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A Black Woman's Journey from Cotton Picking to College Professor

Lessons about Race, Class, and Gender in America

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Menah Pratt-Clarke

A Black Woman's Journey from Cotton Picking to College Professor:  Lessons about Race, Class, and Gender in America traces the journey and transformation of Mildred Sirls, a young Black girl in rural east Texas in the 1930s who picked cotton to help her family survive, to Dr. Mildred Pratt, Professor Emerita of Social Work, who, by lifting as she climbed, influenced hundreds of students and empowered a community.

As a daughter, sister, wife, mother, and scholar-activist, Mildred lived her core beliefs: she felt that it was important to validate individual human dignity; she recognized the power of determination and discipline as keys to success; and she had a commitment to empowering and serving others for the greater good of society. Such values not only characterized the life that she led, they are exemplified by the legacy she left. A Black Woman's Journey from Cotton Picking to College Professor reflects those core values. It celebrates ordinary lives and individuals; it demonstrates the value of hard work; and it illustrates the motto of the National Association of Colored Women, “lifting as we climb.” 

A Black Woman's Journey from Cotton Picking to College Professor can be used for courses in history, ethnic studies, African-American studies, English, literature, sociology, social work, and women’s studies. It will be of interest to sociologists, anthropologists, historians, political economists, philosophers, social justice advocates, humanists, humanitarians, faith-based activists, and philanthropists.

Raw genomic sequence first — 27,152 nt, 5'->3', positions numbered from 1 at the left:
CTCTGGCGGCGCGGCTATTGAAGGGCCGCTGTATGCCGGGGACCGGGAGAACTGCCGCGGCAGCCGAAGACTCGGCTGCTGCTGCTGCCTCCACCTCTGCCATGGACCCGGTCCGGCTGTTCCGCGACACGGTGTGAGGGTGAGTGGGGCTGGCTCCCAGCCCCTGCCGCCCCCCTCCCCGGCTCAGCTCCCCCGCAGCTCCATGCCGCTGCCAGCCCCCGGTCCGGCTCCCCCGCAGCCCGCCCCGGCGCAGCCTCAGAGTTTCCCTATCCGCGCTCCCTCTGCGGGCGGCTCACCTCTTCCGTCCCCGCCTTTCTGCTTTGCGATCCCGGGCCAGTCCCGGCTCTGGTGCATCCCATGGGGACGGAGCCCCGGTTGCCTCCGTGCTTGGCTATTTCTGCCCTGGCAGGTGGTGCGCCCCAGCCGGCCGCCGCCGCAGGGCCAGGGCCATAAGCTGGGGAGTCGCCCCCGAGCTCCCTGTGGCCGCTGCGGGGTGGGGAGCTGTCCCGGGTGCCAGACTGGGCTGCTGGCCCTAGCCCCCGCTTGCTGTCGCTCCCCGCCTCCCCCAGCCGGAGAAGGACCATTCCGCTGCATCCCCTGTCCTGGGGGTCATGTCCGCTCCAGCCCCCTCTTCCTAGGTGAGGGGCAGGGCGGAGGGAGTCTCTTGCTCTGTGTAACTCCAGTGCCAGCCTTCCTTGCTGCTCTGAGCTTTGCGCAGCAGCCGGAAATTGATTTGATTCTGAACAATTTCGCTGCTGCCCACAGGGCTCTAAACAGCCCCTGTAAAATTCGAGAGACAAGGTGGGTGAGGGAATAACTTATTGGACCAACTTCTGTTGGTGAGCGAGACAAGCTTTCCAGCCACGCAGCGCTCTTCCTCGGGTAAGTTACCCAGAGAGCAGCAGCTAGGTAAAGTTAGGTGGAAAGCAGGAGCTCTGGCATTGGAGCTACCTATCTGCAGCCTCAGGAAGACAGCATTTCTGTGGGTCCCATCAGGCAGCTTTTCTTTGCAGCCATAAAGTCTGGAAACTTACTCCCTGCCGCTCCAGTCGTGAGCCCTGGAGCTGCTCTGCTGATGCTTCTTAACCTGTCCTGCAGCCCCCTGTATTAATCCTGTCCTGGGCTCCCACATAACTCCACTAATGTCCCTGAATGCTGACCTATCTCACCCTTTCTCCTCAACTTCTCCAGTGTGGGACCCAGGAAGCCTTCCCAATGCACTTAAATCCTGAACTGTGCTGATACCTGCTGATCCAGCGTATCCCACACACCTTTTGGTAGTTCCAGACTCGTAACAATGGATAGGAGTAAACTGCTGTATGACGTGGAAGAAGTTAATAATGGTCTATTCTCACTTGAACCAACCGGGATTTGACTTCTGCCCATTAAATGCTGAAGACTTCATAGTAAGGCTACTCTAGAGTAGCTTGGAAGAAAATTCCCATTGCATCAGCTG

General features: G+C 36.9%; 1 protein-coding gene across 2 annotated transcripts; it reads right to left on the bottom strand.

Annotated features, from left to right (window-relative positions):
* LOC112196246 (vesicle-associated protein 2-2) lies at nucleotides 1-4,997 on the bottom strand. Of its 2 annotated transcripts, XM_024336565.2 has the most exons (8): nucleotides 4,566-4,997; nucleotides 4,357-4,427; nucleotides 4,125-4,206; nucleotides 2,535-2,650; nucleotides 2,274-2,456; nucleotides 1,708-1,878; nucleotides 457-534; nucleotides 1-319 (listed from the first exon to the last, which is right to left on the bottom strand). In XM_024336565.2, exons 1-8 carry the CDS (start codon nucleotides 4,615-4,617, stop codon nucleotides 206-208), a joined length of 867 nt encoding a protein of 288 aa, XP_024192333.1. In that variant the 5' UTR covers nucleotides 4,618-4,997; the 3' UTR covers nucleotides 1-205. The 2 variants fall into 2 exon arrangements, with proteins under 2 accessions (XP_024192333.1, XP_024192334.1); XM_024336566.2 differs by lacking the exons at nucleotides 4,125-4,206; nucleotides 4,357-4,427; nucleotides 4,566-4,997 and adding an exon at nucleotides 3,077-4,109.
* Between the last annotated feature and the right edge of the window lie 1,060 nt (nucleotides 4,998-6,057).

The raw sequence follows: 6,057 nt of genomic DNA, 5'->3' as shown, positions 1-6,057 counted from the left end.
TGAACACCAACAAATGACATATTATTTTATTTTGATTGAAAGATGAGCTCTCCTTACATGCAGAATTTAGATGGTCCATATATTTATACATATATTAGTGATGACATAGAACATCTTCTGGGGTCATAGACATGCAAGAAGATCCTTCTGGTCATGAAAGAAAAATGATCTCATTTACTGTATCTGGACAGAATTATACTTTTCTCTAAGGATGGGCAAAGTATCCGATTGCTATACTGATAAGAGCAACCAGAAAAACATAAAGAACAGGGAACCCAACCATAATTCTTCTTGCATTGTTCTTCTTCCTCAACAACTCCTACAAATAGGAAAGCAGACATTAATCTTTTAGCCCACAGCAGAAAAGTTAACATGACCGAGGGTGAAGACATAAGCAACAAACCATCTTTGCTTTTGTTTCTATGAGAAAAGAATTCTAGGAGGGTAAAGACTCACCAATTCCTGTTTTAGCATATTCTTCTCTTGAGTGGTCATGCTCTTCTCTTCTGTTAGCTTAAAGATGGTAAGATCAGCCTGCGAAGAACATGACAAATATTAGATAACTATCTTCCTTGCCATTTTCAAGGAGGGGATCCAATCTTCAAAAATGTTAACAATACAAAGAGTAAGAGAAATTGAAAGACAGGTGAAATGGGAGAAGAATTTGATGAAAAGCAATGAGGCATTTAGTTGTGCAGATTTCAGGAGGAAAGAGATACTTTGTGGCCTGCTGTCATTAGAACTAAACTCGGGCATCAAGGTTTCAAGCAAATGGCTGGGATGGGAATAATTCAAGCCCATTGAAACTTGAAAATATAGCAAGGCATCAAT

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Advance praise for A Black Woman’s Journey from Cotton Picking to College Professor

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ADVANCE PRAISE FOR

A Black Woman’s Journey from Cotton Picking to College Professor

“All gain from reading this book about the life of Dr. Mildred Pratt. There are few fields of scholarly inquiry or general interests that are not at least touched upon in these pages. Here is, ultimately, an important commentary on race and rights, class and status, gender, and Jim and Jane Crow. The world was made better by Dr. Mildred Pratt having been a part of it. Others will be left better for having read this story of her life.”

—Stephanie Shaw, Professor of History, Ohio State University

“Dr. Mildred Sirls Pratt’s story is one of the genesis, rise, and remarkable triumph of an extraordinary individual overcoming herculean odds. Her remarkable feats—despite successive setbacks—as she navigated a career as a tenure track professor without a blueprint is a story of legend. Her life is an amazing journey from sharecropping to the academy. Her memoir is an insightful window into what it means to be Black in America, individually and collectively.”

—James Anderson, Dean, College of Education, University of Illinois at Urbana-Champaign

“This enormously important volume documents the first generation of African American women professors at predominantly White academic institutions in the wake of the modern civil rights movement. It will make a splendid contribution to women’s history, gender studies, and to African American life and history. It will inspire African American women in...

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